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A new tool for assessing cervical cancer risk may offer clinicians a simpler method for making treatment decisions than commonly used management algorithms
A new tool for assessing cervical cancer risk may offer clinicians a simpler method for making treatment decisions than commonly used management algorithms, according to an article published online Sept. 20 in The Lancet Oncology.
Hormuzd A. Katki, M.D., of the National Cancer Institute in Bethesda, MD, and colleagues are developing a tool that uses cervical precancer, best defined as a histological cervical intraepithelial neoplasia (CIN) grade 3 or higher (and less precisely defined as a grade 2 or higher), as a common treatment threshold.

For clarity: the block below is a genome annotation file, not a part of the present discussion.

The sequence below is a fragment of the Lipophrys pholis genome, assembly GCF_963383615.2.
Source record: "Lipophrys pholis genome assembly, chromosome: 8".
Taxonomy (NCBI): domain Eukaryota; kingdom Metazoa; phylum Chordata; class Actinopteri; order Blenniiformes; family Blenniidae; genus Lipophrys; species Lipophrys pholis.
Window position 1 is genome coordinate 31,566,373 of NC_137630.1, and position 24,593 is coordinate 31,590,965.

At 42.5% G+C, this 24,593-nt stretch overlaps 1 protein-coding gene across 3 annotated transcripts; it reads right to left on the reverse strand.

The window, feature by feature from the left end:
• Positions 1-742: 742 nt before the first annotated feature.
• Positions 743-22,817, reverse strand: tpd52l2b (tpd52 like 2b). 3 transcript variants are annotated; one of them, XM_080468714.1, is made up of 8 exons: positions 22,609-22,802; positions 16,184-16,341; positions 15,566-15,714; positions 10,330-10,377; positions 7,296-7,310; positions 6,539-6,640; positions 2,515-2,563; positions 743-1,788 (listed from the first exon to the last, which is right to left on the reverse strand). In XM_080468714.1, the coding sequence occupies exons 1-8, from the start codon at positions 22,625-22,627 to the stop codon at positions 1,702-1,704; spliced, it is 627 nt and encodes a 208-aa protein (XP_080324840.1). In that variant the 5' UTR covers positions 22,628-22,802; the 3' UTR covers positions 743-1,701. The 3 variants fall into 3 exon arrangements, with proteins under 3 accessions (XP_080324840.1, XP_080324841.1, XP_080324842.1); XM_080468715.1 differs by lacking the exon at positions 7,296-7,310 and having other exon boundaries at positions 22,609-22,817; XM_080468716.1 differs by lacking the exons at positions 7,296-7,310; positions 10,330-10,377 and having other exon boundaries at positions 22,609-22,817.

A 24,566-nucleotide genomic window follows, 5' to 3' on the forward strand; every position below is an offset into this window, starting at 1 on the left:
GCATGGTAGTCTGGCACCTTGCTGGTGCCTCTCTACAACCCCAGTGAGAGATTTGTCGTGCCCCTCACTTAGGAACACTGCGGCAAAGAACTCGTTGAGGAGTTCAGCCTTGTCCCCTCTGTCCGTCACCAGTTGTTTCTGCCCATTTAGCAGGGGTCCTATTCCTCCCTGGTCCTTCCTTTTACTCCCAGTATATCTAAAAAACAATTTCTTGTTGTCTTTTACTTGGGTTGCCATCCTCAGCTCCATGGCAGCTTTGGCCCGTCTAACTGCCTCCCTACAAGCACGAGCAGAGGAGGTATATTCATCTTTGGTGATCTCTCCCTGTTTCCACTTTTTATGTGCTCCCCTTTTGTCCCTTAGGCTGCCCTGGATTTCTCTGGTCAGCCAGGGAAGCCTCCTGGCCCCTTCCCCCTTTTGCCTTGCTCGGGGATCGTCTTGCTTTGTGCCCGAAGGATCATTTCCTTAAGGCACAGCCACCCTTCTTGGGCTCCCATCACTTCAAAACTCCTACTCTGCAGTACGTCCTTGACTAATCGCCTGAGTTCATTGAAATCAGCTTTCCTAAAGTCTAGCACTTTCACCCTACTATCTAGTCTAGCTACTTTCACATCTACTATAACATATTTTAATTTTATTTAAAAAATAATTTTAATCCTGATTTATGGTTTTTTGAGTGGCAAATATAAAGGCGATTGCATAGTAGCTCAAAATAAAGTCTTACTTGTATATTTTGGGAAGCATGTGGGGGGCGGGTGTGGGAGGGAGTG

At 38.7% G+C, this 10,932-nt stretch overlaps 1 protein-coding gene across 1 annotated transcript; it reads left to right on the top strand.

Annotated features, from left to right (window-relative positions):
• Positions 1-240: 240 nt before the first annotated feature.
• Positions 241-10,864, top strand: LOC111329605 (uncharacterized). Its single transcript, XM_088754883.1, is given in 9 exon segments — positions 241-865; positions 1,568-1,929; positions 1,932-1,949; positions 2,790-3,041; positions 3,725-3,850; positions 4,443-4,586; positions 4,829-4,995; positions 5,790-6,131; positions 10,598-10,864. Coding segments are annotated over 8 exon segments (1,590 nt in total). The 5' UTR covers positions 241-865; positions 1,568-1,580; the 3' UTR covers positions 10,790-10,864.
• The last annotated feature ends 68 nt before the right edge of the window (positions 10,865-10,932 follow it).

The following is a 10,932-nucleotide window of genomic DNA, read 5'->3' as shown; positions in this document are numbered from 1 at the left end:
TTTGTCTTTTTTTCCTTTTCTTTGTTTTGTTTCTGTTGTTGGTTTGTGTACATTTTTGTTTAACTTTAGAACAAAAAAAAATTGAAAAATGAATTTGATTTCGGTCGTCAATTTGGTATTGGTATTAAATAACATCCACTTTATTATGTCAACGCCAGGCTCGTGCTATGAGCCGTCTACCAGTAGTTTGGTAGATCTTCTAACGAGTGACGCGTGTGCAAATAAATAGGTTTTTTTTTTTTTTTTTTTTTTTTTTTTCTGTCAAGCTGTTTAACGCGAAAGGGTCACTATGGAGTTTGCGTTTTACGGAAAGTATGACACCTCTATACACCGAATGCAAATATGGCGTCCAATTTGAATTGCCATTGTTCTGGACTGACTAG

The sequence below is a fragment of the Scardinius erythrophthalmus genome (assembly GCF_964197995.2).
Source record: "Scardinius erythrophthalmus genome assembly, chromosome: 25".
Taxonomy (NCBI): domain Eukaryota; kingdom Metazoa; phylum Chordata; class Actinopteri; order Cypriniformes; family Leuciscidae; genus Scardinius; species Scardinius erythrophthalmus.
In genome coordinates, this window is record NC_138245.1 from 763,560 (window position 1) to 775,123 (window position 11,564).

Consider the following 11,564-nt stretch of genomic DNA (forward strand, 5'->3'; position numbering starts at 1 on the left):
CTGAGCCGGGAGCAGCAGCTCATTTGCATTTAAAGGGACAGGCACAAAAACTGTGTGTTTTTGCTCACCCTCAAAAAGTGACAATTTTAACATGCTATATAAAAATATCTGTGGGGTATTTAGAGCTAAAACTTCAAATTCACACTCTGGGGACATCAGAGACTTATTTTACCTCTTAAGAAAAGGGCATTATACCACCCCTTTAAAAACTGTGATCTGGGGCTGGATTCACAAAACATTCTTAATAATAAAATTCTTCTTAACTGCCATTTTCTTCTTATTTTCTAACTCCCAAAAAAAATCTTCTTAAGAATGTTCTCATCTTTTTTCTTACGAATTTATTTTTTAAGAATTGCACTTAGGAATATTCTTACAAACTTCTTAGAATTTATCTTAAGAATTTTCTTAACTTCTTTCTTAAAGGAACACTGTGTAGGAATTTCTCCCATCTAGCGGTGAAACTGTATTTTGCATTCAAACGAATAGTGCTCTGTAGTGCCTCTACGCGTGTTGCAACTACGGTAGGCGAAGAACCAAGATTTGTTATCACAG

The authors write that the new tool-a preliminary version of which is expected to be available in 2010-will allow clinicians to use their personal digital assistants or computers to calculate a woman's current, 1-year, 3-year, and 5-year risk of developing cervical precancer based on the patient's age, current test results, and available past test results. For example, it might show that a 33-year-old woman with persistent human papillomavirus-16, high-grade cytology, and high-grade colposcopic impression has a 5-year risk exceeding 80%, suggesting that surgery to remove lesions might be necessary even in the absence of biopsy confirmation.
Katki HA, Wacholder S, Solomon D, et al.. Risk estimation for the next generation of prevention programmes for cervical cancer. The Lancet Oncology, Early Online Publication, 20 September 2009. doi:10.1016/S1470-2045(09)70253-0